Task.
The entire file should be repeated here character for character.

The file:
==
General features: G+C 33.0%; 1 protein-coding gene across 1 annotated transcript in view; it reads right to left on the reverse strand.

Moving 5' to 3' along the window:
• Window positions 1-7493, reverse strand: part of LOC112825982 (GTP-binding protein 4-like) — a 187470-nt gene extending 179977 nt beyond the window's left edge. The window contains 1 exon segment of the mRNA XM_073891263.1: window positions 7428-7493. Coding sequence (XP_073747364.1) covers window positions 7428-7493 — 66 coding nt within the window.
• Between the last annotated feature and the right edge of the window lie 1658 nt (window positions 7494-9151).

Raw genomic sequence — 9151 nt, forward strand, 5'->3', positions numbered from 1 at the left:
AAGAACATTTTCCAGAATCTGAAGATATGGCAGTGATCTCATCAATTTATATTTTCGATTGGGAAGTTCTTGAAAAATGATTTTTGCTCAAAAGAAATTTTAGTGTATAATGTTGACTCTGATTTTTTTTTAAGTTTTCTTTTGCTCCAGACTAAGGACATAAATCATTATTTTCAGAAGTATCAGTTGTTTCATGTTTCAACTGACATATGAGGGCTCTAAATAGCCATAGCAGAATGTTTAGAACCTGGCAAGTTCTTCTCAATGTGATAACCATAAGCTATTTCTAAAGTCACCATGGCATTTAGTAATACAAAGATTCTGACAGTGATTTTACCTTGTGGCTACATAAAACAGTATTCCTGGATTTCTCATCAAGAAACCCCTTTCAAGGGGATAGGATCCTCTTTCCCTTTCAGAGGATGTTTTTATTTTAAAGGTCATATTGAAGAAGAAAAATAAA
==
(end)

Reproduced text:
General features: G+C 33.0%; 1 protein-coding gene across 1 annotated transcript in view; it reads right to left on the reverse strand.

Moving 5' to 3' along the window:
• Window positions 1-7493, reverse strand: part of LOC112825982 (GTP-binding protein 4-like) — a 187470-nt gene extending 179977 nt beyond the window's left edge. The window contains 1 exon segment of the mRNA XM_073891263.1: window positions 7428-7493. Coding sequence (XP_073747364.1) covers window positions 7428-7493 — 66 coding nt within the window.
• Between the last annotated feature and the right edge of the window lie 1658 nt (window positions 7494-9151).

Raw genomic sequence — 9151 nt, forward strand, 5'->3', positions numbered from 1 at the left:
AAGAACATTTTCCAGAATCTGAAGATATGGCAGTGATCTCATCAATTTATATTTTCGATTGGGAAGTTCTTGAAAAATGATTTTTGCTCAAAAGAAATTTTAGTGTATAATGTTGACTCTGATTTTTTTTTAAGTTTTCTTTTGCTCCAGACTAAGGACATAAATCATTATTTTCAGAAGTATCAGTTGTTTCATGTTTCAACTGACATATGAGGGCTCTAAATAGCCATAGCAGAATGTTTAGAACCTGGCAAGTTCTTCTCAATGTGATAACCATAAGCTATTTCTAAAGTCACCATGGCATTTAGTAATACAAAGATTCTGACAGTGATTTTACCTTGTGGCTACATAAAACAGTATTCCTGGATTTCTCATCAAGAAACCCCTTTCAAGGGGATAGGATCCTCTTTCCCTTTCAGAGGATGTTTTTATTTTAAAGGTCATATTGAAGAAGAAAAATAAA